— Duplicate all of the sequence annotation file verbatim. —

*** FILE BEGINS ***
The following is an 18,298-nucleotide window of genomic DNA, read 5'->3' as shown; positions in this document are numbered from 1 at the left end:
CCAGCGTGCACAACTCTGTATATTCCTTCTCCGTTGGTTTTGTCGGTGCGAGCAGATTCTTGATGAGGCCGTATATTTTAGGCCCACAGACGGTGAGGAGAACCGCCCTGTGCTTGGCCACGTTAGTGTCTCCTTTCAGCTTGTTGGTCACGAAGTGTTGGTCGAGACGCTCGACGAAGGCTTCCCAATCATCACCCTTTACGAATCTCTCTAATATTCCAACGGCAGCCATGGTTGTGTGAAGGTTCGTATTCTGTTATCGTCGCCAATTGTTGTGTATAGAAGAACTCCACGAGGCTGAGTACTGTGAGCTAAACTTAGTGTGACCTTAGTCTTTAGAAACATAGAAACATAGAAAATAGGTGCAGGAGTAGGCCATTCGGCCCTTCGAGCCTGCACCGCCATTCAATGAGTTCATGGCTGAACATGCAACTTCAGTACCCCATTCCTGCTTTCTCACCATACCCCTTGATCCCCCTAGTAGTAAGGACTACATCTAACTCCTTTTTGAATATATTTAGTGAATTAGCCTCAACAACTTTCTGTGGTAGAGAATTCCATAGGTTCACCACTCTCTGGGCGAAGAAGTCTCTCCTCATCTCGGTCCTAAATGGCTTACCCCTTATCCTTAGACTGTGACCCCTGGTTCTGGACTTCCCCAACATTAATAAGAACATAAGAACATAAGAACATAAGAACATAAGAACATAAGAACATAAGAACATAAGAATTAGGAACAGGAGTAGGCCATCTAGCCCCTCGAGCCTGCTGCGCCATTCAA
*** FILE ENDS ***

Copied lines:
The following is an 18,298-nucleotide window of genomic DNA, read 5'->3' as shown; positions in this document are numbered from 1 at the left end:
CCAGCGTGCACAACTCTGTATATTCCTTCTCCGTTGGTTTTGTCGGTGCGAGCAGATTCTTGATGAGGCCGTATATTTTAGGCCCACAGACGGTGAGGAGAACCGCCCTGTGCTTGGCCACGTTAGTGTCTCCTTTCAGCTTGTTGGTCACGAAGTGTTGGTCGAGACGCTCGACGAAGGCTTCCCAATCATCACCCTTTACGAATCTCTCTAATATTCCAACGGCAGCCATGGTTGTGTGAAGGTTCGTATTCTGTTATCGTCGCCAATTGTTGTGTATAGAAGAACTCCACGAGGCTGAGTACTGTGAGCTAAACTTAGTGTGACCTTAGTCTTTAGAAACATAGAAACATAGAAAATAGGTGCAGGAGTAGGCCATTCGGCCCTTCGAGCCTGCACCGCCATTCAATGAGTTCATGGCTGAACATGCAACTTCAGTACCCCATTCCTGCTTTCTCACCATACCCCTTGATCCCCCTAGTAGTAAGGACTACATCTAACTCCTTTTTGAATATATTTAGTGAATTAGCCTCAACAACTTTCTGTGGTAGAGAATTCCATAGGTTCACCACTCTCTGGGCGAAGAAGTCTCTCCTCATCTCGGTCCTAAATGGCTTACCCCTTATCCTTAGACTGTGACCCCTGGTTCTGGACTTCCCCAACATTAATAAGAACATAAGAACATAAGAACATAAGAACATAAGAACATAAGAACATAAGAACATAAGAATTAGGAACAGGAGTAGGCCATCTAGCCCCTCGAGCCTGCTGCGCCATTCAA